December 11, 2007
December 11, 2007
The View from Up Here
By Mike Ely and Linda Street-Ely
Mike: We’ve been talking with Josh Sullivan, one of our hometown pilots, about his military career thus far and what it’s like to fly the big iron.
Is there a “best” so far in his flying career? You bet. And it’s not what you’d think. Josh knows you don’t have to serve in the military to fly. In fact, it might surprise you to find out that what he describes as his most impressive flight is more deeply rooted in his faith than anything.
“My most memorable time in an airplane has to be one of the hardest things to nail down, as you can imagine, but with all the hair-raising and exciting times I've had in airplanes, the most enjoyable is not one you'd probably guess. I was returning from my first cross country flight in my first phase of pilot training. I was in the front seat of a T-34C Turbo Mentor with my instructor in the back. The learning curve on this flight turned out to be pretty steep, as they tend to be on most training flights, and things were hectic. We were en route from Houston back to Florida. It was one of those times when we both just put the training on hold for a minute, and took in God's amazing view. The sun was just starting to set, and there was every color one could imagine in the sky. I've never seen anything more beautiful. It may have only been 60 seconds, but it seemed like eternity. I know how special it was because my instructor pilot, who, having well over 5000 hours has seen the sky quite a bit, was speechless as well.”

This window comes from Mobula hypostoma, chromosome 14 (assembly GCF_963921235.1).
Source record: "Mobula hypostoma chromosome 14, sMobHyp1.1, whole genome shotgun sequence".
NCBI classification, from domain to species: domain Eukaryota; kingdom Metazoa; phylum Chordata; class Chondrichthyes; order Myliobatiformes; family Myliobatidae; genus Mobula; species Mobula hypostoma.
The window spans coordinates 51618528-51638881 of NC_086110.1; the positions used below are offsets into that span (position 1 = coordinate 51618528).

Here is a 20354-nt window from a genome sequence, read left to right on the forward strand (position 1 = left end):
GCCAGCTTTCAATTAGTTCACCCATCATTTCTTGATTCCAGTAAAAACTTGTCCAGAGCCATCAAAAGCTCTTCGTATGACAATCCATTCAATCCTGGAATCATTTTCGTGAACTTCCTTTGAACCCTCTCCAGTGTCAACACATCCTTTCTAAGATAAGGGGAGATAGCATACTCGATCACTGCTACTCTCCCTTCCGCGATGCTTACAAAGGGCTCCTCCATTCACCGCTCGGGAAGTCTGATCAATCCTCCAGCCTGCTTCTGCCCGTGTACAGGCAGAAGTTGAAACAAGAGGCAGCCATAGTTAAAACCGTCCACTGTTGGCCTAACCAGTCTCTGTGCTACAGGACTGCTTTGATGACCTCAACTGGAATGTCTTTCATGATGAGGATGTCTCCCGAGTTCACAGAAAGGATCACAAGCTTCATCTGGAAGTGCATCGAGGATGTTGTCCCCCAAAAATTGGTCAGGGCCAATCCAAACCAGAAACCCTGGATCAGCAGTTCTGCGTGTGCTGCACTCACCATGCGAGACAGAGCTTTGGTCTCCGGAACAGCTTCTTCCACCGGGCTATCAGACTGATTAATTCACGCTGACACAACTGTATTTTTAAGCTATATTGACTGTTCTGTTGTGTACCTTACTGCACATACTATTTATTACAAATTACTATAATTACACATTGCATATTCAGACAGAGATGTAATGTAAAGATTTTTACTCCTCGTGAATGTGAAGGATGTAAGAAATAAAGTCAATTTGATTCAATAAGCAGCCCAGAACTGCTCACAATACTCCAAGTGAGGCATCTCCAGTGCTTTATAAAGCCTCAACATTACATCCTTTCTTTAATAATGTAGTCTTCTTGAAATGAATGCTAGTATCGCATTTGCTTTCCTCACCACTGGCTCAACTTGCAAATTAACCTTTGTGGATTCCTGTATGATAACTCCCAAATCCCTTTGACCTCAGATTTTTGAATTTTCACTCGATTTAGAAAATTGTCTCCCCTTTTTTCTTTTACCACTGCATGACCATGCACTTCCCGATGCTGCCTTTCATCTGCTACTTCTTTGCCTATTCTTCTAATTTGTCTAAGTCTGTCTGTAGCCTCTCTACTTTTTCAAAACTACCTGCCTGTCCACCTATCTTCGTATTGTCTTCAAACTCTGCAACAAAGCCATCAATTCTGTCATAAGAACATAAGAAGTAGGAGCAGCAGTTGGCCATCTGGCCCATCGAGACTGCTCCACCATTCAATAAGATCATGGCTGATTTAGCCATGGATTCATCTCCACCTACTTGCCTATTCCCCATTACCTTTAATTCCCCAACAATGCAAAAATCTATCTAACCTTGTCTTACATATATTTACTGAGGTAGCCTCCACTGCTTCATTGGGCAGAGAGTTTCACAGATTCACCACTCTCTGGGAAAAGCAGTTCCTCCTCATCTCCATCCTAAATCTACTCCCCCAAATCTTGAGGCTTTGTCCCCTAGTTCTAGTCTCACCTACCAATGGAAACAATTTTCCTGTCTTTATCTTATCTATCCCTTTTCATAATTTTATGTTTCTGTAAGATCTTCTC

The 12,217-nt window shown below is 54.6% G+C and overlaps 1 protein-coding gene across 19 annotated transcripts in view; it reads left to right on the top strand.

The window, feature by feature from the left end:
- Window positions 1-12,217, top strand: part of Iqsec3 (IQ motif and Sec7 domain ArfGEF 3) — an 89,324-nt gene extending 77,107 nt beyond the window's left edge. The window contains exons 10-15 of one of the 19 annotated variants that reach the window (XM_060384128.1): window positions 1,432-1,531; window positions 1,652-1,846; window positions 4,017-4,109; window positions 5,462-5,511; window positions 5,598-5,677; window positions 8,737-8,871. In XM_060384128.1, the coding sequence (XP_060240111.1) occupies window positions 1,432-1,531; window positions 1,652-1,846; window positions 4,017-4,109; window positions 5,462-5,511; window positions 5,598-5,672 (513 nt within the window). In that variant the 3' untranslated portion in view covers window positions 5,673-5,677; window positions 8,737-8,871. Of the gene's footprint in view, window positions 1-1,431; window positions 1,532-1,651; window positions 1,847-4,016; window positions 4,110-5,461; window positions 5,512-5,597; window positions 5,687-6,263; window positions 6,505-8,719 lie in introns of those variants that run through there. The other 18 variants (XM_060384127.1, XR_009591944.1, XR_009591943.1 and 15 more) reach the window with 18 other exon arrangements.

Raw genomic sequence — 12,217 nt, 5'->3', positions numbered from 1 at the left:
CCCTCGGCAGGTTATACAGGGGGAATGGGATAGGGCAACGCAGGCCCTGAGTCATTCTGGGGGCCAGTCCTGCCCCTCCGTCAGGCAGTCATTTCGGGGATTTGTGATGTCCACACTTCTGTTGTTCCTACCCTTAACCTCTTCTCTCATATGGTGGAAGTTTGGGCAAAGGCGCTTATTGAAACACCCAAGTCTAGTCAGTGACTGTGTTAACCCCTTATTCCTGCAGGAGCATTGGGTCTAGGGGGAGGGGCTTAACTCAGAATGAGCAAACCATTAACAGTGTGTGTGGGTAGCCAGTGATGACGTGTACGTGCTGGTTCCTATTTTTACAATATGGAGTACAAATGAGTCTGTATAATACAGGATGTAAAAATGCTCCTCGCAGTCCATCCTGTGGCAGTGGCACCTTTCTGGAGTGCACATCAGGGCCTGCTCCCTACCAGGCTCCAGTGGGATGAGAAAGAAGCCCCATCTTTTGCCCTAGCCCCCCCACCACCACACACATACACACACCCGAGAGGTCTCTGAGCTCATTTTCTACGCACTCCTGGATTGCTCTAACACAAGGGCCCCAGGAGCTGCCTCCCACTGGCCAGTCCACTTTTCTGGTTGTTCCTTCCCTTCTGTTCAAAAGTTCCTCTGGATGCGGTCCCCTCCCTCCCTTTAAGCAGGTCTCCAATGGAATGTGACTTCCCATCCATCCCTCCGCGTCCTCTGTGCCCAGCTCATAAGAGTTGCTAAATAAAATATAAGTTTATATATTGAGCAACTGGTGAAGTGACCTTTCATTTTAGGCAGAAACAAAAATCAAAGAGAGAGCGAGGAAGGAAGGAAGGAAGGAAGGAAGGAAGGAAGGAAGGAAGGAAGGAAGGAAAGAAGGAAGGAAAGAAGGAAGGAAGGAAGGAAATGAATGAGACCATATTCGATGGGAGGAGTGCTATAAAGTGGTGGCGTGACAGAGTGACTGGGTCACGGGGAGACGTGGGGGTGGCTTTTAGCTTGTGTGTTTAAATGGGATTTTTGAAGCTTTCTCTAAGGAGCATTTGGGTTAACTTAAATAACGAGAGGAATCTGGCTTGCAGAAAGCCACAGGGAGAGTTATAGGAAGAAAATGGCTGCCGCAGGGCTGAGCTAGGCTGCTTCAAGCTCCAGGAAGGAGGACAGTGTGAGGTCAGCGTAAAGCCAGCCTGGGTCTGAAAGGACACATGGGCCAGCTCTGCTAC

Linda: So a spectacular sunset and all the colors, the glory of God’s creation, Captain Sullivan marks as his most memorable flight to date. Noticing his white t-shirt with “Lift Ministries”, I inquired further about his faith. “I’ve been involved with ministry since I was in high school,” he says. “God is my life.” When he’s stateside Josh works with recovery groups, supporting, praying for, encouraging, and ministering to people with any type of addiction. He’s played guitar for youth groups and hosted Junior Bible Quiz.
“Flying for a living is such a blessing,” he adds. “While it takes a tremendous amount of work and preparation for each flight, my "office" is a cockpit as opposed to a cubicle. I'm not knocking office work by any means,” (because when he’s not scheduled by the squadron to fly, he’s doing his fair share of office work otherwise known in the Air Force as "additional duties") “but it's really cool when your "office" has things like an airspeed indicator.” I agree, that’s really cool. But that’s work. What about good ol’ fashioned flying, as in general aviation style, the kind Josh’s dad and many others do?
Come back next week for a final installment with Captain Sullivan. Till then, blue skies.
Mike and Linda can be reached at Texasavi8r@aol.com.